Preliminary weather reports from the Curiosity rover’s Remote Environment Monitoring Station (REMS) are showing some surprisingly mild temperatures during the day.
The mercury’s risen above freezing on more than half the Martian days – known as Sols – since REMS started recording data. Average daytime air temperatures have reached a peak of 43 degrees Farenheit at 2pm local time and – most excitingly of all – it’s looking as if temperatures might hit the seventies later in the summer.
Martian explorers will still need their thermal undies at night, though, when temperatures can sink to -94 degrees F.
“That we are seeing temperatures this warm already during the day is a surprise and very interesting,” says Dr Felipe Gómez of the Centro de Astrobiología in Madrid.
“It’s very early days and we are only now being able to test our models against REMS observations. If this warm trend carries on into summer, we might even be able to foresee temperatures in the 20s [Celsius] – and that would be really exciting from a habitability point of view.”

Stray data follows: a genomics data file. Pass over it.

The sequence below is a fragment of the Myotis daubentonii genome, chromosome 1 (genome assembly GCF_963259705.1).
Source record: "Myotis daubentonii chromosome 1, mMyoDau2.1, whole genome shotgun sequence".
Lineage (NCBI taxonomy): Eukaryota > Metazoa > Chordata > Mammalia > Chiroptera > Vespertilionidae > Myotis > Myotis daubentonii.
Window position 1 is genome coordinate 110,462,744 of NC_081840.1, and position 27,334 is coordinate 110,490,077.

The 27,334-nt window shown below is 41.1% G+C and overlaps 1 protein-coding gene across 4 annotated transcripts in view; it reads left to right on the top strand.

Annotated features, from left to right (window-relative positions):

At these temperatures, of course, liquid water could be seen on a regular basis. But, says Gómez, “It’s too soon to tell whether that will happen or whether these warm temperatures are just a blip.”
REMS pressure sensors have also been recording slightly higher pressures than expected. In winter, Mars becomes cold enough for carbon dioxide at the poles to freeze, forming seasonal ice caps – and removing it from the atmosphere means atmospheric pressure varies through the year.
“The pressure data show a very significant daily variation of pressure, following a fairly consistent cycle from Sol-to-Sol. The minimum is near 685 pascals and the maximum near 780 pascals,” says Javier Gómez-Elvira, principal investigator of REMS.
“The majority of the variation is due to large scale waves in the atmosphere called tides. These tides are different from tides in the Earth’s ocean because they are forced by heating due to the sun rather than the gravitational pull of the moon. The tides are sensitive to the distribution of cloud and dust in the atmosphere, and also the large scale pattern of winds – rather like the jet streams on Earth.”